S v Howoseb (CR 98/2023) [2023] NAHCMD 627 (6 October 2023)





Case Title:

The State v Michael Howoseb

Case No:

CR 98/2023

High Court MD Review No: 858/2023

Division of Court:

Main Division

Heard before:

Liebenberg J et Christiaan AJ

Delivered on:

6 October 2023

Neutral citation: S v Howoseb (CR 98/2023) [2023] NAHCMD 627 (6 October 2023)

The order:

The conviction and sentence are set aside.

Reasons for order:


[1] This is a review matter in terms of section 302(1) of the Criminal Procedure Act 51 of 1977 (CPA).

[2] The accused person appeared in the Magistrate’s Court for the district of Khorixas on a charge of contravening section 2(b), read with sections 1, 2(i) and/or 2(iv) 7, 8, 10, 14 and Part I of the schedule of the Abuse of Dependence-Producing Substances and Rehabilitation Centres Act 41 of 1971 as amended, namely possession of dependence producing substance, to wit, 27 grams of Cannabis valued at N$270.

[3] The accused pleaded guilty to the charge, and when questioned in terms of section 112(1)(b) of the CPA, he did not admit to the elements of the offence and a plea of not guilty was instead recorded in accordance with section 113 of the CPA.

[4] The State called four witnesses, three of whom are police officers who were involved in the arrest of the accused person and the fourth one, who is also a police officer, is the one who took the alleged drugs for weighing at Otjiwarongo.

[5] The accused testified in his own defence and called one witness.

[6] Not convinced that the accused’s version is reasonably possibly true, the learned magistrate convicted the accused and sentenced him to pay a fine of N$4000 (four thousand Namibian dollars) or 24 (twenty four) months’ imprisonment.

[7] In a query directed to the presiding magistrate, it was pointed out that the record of the proceedings of 21 October 2022 and beyond have not been typed. The missing portion of the record includes the evidence of the accused and his witness, pre-sentence proceedings, and the court’s reasons for sentence.

[8] In his reply, the Divisional Magistrate of Otjiwarongo, Mr P. Shipo, indicated that the presiding magistrate on the matter has since left the service of the magistracy by the time the query was sent. Although he (Mr Shipo) indicated that he has addressed the concerns raised, no explanation has been provided on the missing record of the proceedings.

[9] In S v Lukas it was held as follows:

‘The effect of an incomplete record is that the reviewing court has no basis to determine whether the convictions were in accordance with justice. However incomplete the record may be, a reviewing court may also determine whether, despite the incomplete record, all the evidence is before the Court for the Court to make a decision on review and whether the accused person was prejudiced because of the incomplete record of the proceedings. ’

[10] The record of the current proceedings is incomplete to the extent that the record does not include the typed version of the evidence of the accused and his witness, the proceedings pertaining to sentence regarding mitigation and aggravating circumstances (if they were submitted), and the reasoning behind the sentence. The state closed its case on 23 September 2022, and the matter was postponed to 21 October 2022. When the case was called on 21 October 2022, the record reflects that the proceedings were recorded in A court. Nothing is typed from this recording and no explanation is provided as to why the record was not typed to form part of the review record. The matter was then postponed to 4 November 2022 for continuation of trial.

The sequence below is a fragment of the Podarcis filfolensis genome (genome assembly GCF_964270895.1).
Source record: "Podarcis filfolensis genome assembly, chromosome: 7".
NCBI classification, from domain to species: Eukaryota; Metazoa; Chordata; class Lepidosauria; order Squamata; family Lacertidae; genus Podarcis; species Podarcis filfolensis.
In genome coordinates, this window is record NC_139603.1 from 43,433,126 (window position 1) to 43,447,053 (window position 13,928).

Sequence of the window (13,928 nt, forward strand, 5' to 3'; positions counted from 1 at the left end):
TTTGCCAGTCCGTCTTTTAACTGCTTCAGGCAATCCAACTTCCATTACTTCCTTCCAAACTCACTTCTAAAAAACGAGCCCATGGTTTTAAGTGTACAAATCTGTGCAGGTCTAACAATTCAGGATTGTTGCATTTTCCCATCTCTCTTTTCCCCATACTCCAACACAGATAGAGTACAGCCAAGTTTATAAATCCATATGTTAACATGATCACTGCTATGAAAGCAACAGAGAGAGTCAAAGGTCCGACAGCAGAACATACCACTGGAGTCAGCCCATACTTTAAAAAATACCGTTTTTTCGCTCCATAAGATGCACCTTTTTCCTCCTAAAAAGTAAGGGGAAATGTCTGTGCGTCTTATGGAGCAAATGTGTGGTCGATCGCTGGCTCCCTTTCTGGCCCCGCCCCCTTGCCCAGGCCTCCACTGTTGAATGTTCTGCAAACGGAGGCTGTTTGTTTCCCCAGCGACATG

[11] On the 4 November 2022, there is no indication in the court order whether any mechanical recordings were made. However, the accused was convicted and sentenced on this date (4 November 2022). It is not known if the trial proceeded on this date, as the matter was postponed for continuation of trial from the 21 October 2022. There is simply no indication what actually transpired prior to the conviction and sentence.

[12] Although there is some cryptic notes of the presiding magistrate in respect of the evidence of the accused and his witness bound into the record, presumably to substitute the missing part of the transcribed record, they are insufficient. Furthermore, the record does not have a clear version of the judgment in respect of conviction, except for some notes with several written insertions ‘see print’ while such prints are not clearly identifiable. Therefore, apart from the incompleteness of the record, it is clear that the learned magistrate did not proof-read the record before leaving office.

[13] No record of mitigating circumstances or aggravating circumstances appear in the entire record. The record contains an annexure that explains the accused’s rights to mitigation, which is not borne out by the record of proceedings. It is recorded on the annexure that the accused will mitigate from where he stands and that he will call a witness. No such evidence is recorded anywhere. In light of the authority cited above, the incompleteness of the record leaves the reviewing court with no basis upon which it can determine whether the conviction of the accused is in accordance with justice. For that reason alone, the conviction and the sentence imposed fall to be set aside.

[14] In the result, I make the following order:

The conviction and sentence are set aside.





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Cited documents 2

Legislation 2
1. Criminal Procedure Act, 1977 1918 citations
2. Abuse of Dependence-Producing Substances and Rehabilitation Centres Act, 1971 190 citations

Documents citing this one 0